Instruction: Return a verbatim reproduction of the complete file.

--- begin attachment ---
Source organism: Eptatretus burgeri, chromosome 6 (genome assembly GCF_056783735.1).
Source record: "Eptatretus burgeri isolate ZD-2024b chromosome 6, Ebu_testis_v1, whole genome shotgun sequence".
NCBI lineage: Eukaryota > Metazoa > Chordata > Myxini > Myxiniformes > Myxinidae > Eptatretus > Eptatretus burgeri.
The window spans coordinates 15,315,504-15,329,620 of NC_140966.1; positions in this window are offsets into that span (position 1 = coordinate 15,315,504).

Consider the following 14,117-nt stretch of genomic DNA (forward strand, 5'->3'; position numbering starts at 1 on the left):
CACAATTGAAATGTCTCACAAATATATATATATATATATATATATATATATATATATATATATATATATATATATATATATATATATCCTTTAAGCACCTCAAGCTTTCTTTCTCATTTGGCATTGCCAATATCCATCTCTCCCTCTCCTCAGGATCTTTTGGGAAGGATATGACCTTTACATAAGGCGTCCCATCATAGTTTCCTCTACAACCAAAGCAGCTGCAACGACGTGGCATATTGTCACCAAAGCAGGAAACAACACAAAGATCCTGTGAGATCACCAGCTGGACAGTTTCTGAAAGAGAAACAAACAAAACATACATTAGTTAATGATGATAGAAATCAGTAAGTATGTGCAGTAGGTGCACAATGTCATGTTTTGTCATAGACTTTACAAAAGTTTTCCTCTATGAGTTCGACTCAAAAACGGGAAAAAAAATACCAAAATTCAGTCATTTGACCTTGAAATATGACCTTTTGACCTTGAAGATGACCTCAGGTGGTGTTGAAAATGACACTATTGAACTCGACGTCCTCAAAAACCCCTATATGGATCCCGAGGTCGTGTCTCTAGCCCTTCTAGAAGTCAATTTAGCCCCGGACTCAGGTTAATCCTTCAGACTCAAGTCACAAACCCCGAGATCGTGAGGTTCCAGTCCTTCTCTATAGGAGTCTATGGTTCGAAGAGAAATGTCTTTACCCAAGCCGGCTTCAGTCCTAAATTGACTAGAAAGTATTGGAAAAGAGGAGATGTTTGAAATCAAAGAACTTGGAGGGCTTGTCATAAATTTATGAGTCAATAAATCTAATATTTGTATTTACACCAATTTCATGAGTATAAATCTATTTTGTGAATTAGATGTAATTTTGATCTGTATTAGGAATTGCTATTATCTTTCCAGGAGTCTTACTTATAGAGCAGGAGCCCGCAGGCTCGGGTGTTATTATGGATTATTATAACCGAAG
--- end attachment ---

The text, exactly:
Source organism: Eptatretus burgeri, chromosome 6 (genome assembly GCF_056783735.1).
Source record: "Eptatretus burgeri isolate ZD-2024b chromosome 6, Ebu_testis_v1, whole genome shotgun sequence".
NCBI lineage: Eukaryota > Metazoa > Chordata > Myxini > Myxiniformes > Myxinidae > Eptatretus > Eptatretus burgeri.
The window spans coordinates 15,315,504-15,329,620 of NC_140966.1; positions in this window are offsets into that span (position 1 = coordinate 15,315,504).

Consider the following 14,117-nt stretch of genomic DNA (forward strand, 5'->3'; position numbering starts at 1 on the left):
CACAATTGAAATGTCTCACAAATATATATATATATATATATATATATATATATATATATATATATATATATATATATATATATATATCCTTTAAGCACCTCAAGCTTTCTTTCTCATTTGGCATTGCCAATATCCATCTCTCCCTCTCCTCAGGATCTTTTGGGAAGGATATGACCTTTACATAAGGCGTCCCATCATAGTTTCCTCTACAACCAAAGCAGCTGCAACGACGTGGCATATTGTCACCAAAGCAGGAAACAACACAAAGATCCTGTGAGATCACCAGCTGGACAGTTTCTGAAAGAGAAACAAACAAAACATACATTAGTTAATGATGATAGAAATCAGTAAGTATGTGCAGTAGGTGCACAATGTCATGTTTTGTCATAGACTTTACAAAAGTTTTCCTCTATGAGTTCGACTCAAAAACGGGAAAAAAAATACCAAAATTCAGTCATTTGACCTTGAAATATGACCTTTTGACCTTGAAGATGACCTCAGGTGGTGTTGAAAATGACACTATTGAACTCGACGTCCTCAAAAACCCCTATATGGATCCCGAGGTCGTGTCTCTAGCCCTTCTAGAAGTCAATTTAGCCCCGGACTCAGGTTAATCCTTCAGACTCAAGTCACAAACCCCGAGATCGTGAGGTTCCAGTCCTTCTCTATAGGAGTCTATGGTTCGAAGAGAAATGTCTTTACCCAAGCCGGCTTCAGTCCTAAATTGACTAGAAAGTATTGGAAAAGAGGAGATGTTTGAAATCAAAGAACTTGGAGGGCTTGTCATAAATTTATGAGTCAATAAATCTAATATTTGTATTTACACCAATTTCATGAGTATAAATCTATTTTGTGAATTAGATGTAATTTTGATCTGTATTAGGAATTGCTATTATCTTTCCAGGAGTCTTACTTATAGAGCAGGAGCCCGCAGGCTCGGGTGTTATTATGGATTATTATAACCGAAG